Meanwhile, the U.S. Environmental Protection Agency (EPA) announced a final rule that will sharply reduce methane and other harmful air pollutants from the oil and natural gas industry. It is designed to prevent 1.5 billion metric tons of GHG emissions. Oil and natural gas operations are the US’s largest industrial source of methane. 

Sharp cuts in methane emissions are among the most critical actions that can taken in the short term to slow the rate of climate change.

Oil and Gas Decarbonisation Charter

The Oil and Gas Decarbonization Charter (OGDC) was signed by 50 companies, representing more than 40% of global oil production. It is a key initiative under the Global Decarbonization Accelerator (a comprehensive action plan launched at COP28 to steer nations toward the 1.5C pathway of the Paris Agreement by committing to clean energy scale-ups and reducing emissions from methane production). 

OGDC signatories have committed to net-zero operations by 2050 at the latest, and ending routine flaring by 2030, and near-zero upstream methane emissions. They agree to continue to work towards industry best practices in emission reductions and a number of key actions, including investing in the energy system of the future (including renewables, low-carbon fuels and negative emissions technologies), increasing transparency (including enhancing reporting and independent verification of GHG emissions). 


Twenty-two countries, including France, the US and Japan, have signed a Declaration to triple nuclear energy capacity by 2050. The Declaration “recognises the key role of nuclear energy in achieving global net-zero GHG emissions by 2050 and keeping the 1.5-degree goal within reach”. Core elements of the Declaration include working together to advance a goal of tripling nuclear energy capacity globally by 2050, from 2023 levels, and inviting shareholders of international financial institutions to encourage the inclusion of nuclear energy in energy lending policies.


Coal power remains the single largest source of emissions globally. During COP28, nine new members, including the US and UAE, joined the Powering Past Coal Alliance (PPCA). This is a coalition of national and subnational governments, businesses and organisations working to advance the transition from unabated coal power generation to clean energy. It started six years ago and now counts 59 countries. 

By joining the PPCA, countries commit to not developing new unabated coal power plants and commit to phasing out existing unabated coal plants.

Although Japan is not a member of the PPCA, it announced that it will stop building new coal power plants by 2050 that do not feature technologies to capture the emissions.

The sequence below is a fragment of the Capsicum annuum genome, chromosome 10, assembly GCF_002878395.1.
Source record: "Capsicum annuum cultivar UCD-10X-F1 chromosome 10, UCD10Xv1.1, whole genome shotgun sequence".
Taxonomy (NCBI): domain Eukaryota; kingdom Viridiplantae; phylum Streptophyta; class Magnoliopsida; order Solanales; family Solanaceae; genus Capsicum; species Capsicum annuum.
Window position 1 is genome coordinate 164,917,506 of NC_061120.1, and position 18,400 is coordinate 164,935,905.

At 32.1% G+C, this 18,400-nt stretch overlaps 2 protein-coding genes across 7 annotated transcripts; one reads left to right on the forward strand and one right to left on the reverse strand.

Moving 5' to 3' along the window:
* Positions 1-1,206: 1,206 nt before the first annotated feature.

Climate Club 

The German chancellor, Olaf Scholz, has officially launched the Climate Club, an initiative that was conceived last year at COP27 to tackle emissions from industry, with 36 countries signed up as members. The list included economies that are fossil fuel reliant, such as Argentina, Australia, Japan, Korea and Canada, and Spain - equivalent to 30% of global pollution. 

Members have committed to developing the “right strategies and standards” for a carbon-free industrial sector. The Climate Club will also help match countries with technical and financial support from both private and public sources. It is intended to become a key forum to encourage industry decarbonisation, notably in hard-to-abate sectors such as steel and cement. However, neither China nor India (the world’s largest steel producers) have signed up to the Climate Club.

Other key announcements 

Net-Zero Data Public Utility (NZDPU)

One of the key announcements on the sidelines of COP28 was the official launch of the Net-Zero Data Public Utility (NZDPU). This will act as the world’s first global, centralised database for private sector climate-related data and will be freely accessible. The NZDPU will provide information on corporate Scope 1, 2 and 3 GHG emissions, reduction targets and any transition-related data. 

The launch includes data for Scope 1, 2 and 3 emissions, as well as GHG emissions reduction targets for more than 380 companies from more than 30 jurisdictions. It will be populated with the data from companies that disclose through climate data disclosure initiative CDP. A blueprint has also been provided for how the NZDPU plans to incorporate data disclosed under the EU ESRS and the ISSB climate disclosure standards into the tool in the future. A consultation will be open until 1 March 2024 for users to provide feedback on the future development of the tool. 

The Linklaters team is keeping a very close eye on developments and will let clients know what the final outcome of this year’s COP means in practice once the summit has concluded. We will be reporting on this year’s summit via our COP28 page.